Director and Producer, Mervyn LeRoy (Warner Bros.); Screenplay, Robert Rossen and Aben Kandel; Cinematography, Arthur Edeson; Original Music, Adolf Deutsch; Editing, Thomas Richards; Art Direction Robert Haas; Costumes, N’was McKenzie
Cast: Claude Rains (Andrew J. Griffin), Gloria Dickson (Sybil Hale), Edward Norris (Robert Hale), Otto Kruger (Michael Gleason), Allyn Joslyn (William A. Brock), Lana Turner (Mary Clay), Linda Perry (Imogene Mayfield), Elisha Cook Jr. (Joe Turner)
They Won’t Forget is something of an oddity for the 1930s. Filmmakers from this period tended to be timid when it came to the subject of Southern justice and lynch law. Most studios were unwilling to take on the issue, potentially alienating an entire region of the nation that remained sensitive to outside probing of their justice system. Even in the most explicit anti-lynching movie up to that date, Fritz Lang’s Fury, Warner Bros. carefully avoided placing the town in the South. There wasn’t a hint of a Southern accent which clearly indicated the movie’s target was lynch law in general, not the South despite the fact that most of the world associated lynching with the South.
But They Won’t Forget chucks out any pretence of caution and boldly sets their story in the South. On Confederate Memorial Day, young secretarial student Mary Clay (Lana Turner in her debut role) is brutally murdered. Suspicion immediately falls on the African American elevator operator of the building who found her, but ambitious District Attorney Andrew Griffin (Claude Rains) recognizes this high profile case as his opportunity to establish a state-wide, even national, name for himself. Though he never articulates it as crassly as this, what mileage would he get out of another conviction of a black man who attacked a white woman? Slowly he turns his attention to Mary’s teacher, Robert Hale (Edward Norris).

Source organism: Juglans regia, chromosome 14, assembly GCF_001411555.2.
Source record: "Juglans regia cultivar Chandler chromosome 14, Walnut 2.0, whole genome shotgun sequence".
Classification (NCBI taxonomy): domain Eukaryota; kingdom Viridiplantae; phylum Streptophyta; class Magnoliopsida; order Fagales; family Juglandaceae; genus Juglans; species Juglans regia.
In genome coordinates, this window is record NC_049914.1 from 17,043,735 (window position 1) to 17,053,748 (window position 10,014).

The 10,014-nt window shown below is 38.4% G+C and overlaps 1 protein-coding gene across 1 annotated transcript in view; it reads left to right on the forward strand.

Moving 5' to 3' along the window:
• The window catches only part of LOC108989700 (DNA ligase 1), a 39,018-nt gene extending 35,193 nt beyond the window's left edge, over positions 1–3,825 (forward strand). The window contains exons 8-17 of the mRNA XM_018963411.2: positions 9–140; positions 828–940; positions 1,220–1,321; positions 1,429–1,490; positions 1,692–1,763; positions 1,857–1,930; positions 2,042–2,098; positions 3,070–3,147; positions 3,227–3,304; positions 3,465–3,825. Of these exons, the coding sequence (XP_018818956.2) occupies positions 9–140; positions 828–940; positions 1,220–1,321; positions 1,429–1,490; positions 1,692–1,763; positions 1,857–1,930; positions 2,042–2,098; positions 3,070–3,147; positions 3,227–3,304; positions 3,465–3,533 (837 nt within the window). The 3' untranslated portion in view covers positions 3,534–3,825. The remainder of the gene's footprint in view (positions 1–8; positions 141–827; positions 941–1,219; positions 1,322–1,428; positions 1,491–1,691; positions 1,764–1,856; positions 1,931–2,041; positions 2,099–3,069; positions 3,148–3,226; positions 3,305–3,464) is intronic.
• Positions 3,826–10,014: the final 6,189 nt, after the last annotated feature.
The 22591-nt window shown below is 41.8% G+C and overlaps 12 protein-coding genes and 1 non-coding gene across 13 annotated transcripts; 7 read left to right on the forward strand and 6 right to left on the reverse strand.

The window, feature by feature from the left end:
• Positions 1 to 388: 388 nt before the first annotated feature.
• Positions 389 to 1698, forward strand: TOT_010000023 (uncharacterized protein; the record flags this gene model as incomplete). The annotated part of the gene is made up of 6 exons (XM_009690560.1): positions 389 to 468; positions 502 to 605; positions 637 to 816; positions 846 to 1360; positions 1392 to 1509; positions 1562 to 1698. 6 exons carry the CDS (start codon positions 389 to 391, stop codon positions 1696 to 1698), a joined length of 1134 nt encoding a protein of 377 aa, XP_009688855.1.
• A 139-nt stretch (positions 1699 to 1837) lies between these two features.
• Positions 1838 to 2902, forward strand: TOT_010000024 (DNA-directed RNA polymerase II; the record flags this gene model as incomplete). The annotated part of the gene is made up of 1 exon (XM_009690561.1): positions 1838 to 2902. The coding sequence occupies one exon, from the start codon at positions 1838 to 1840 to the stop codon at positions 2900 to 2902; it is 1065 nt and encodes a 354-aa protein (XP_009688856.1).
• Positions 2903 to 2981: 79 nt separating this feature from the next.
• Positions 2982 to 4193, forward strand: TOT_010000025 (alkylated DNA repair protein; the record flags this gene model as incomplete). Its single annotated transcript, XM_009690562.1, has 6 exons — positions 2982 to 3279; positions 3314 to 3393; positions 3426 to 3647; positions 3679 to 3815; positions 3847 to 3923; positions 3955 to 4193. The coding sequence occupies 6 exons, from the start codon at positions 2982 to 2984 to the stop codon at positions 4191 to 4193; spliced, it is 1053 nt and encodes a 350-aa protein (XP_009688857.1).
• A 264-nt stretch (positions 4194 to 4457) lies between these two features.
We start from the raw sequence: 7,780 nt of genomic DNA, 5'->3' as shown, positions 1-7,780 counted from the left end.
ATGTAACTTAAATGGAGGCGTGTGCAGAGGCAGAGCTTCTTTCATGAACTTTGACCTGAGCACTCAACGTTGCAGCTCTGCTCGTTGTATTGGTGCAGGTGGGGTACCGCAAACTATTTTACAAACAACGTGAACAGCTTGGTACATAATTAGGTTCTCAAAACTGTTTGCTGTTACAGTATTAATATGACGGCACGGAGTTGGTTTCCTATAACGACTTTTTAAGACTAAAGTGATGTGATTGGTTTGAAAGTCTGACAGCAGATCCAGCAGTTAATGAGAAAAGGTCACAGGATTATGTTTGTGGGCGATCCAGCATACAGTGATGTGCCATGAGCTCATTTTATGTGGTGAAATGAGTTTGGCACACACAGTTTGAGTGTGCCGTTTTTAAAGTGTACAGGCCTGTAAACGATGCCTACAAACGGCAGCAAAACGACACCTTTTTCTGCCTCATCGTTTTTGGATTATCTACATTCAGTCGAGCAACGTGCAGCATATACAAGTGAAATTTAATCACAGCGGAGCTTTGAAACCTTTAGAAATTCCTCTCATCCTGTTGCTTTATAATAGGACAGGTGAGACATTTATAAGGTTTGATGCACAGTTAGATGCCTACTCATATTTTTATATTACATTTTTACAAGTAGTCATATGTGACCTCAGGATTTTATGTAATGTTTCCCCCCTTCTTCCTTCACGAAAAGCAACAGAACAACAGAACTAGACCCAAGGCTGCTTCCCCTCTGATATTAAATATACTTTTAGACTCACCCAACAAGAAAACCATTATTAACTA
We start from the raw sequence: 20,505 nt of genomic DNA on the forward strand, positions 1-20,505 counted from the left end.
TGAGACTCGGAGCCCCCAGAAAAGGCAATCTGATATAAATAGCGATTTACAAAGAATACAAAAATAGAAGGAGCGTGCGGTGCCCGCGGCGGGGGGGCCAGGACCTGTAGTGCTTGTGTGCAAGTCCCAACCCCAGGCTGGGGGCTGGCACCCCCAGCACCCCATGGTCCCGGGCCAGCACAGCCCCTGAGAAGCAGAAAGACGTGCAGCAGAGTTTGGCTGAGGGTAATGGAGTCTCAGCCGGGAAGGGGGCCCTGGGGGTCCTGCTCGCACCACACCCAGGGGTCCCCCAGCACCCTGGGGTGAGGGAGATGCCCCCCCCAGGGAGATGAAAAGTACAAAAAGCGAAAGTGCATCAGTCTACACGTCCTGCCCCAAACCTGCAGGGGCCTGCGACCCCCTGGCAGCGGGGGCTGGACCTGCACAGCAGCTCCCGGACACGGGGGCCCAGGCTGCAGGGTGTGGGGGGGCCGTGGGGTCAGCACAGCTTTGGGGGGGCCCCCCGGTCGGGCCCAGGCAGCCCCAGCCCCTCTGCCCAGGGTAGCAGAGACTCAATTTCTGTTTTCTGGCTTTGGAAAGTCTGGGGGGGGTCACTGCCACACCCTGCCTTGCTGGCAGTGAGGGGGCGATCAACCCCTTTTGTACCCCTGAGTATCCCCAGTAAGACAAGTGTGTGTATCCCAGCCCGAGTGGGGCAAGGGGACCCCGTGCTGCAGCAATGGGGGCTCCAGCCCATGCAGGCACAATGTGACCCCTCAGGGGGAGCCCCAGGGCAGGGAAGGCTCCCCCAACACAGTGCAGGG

Circumstantial evidence points to the teacher. More importantly the man moved to their Southern town from the North. Appealing to sectional xenophobia, Griffin begins a campaign with the complicity of a local reporter against the teacher who, along with his stunned wife (played by Sybil Hale), loudly proclaims his innocence. His trial turns into a sad playing out of sectional hatreds that go back generations. We see early on that the outcome will have little to do with the evidence. As people often do, they decided the case long before they heard all the evidence. They intimidate anyone who may have exculpatory evidence and even compel the original suspect to lie and implicate Hale. When things don’t go the way the citizen’s of Mary’s town expected, they take the law into their own hands.
Director Mervyn LeRoy (who went uncredited on this picture) put together an effective drama. Cases of injustice usually boil my blood pretty easily, so it wasn’t a surprise that this movie caught my attention. What was surprising is the way LeRoy is (from my non-Southern eyes) even-handed with the material. Griffin is clearly the villain, but there are moments when we wonder if he really believes he has the right man, and there are other moments when we suspect he doesn’t care. Despite a spotty Southern accent, Claude Rains turns in a tight and effective performance, giving his character the moral ambiguity that may have been missing from the script.
They Won’t Forget is a movie that demands to be seen and remembered today, both as a document of a shameful trend in U.S. history during which thousands of Americans met their end at the hands of violent mobs. It also should be seen as a strong example of the way the Hollywood studio system could highlight social problems, a practice at which Warner Bros. was especially proficient. Fortunately this movie was recently released on DVD through the Warner’s Archive Collection. It also airs occasionally on TCM. If I had gotten this post up earlier, I could have given everyone a heads up that it was going to be on this morning (at 6am, but that’s what the Good Lord invented DVRs for). You can see the trailer at TCM’s website here.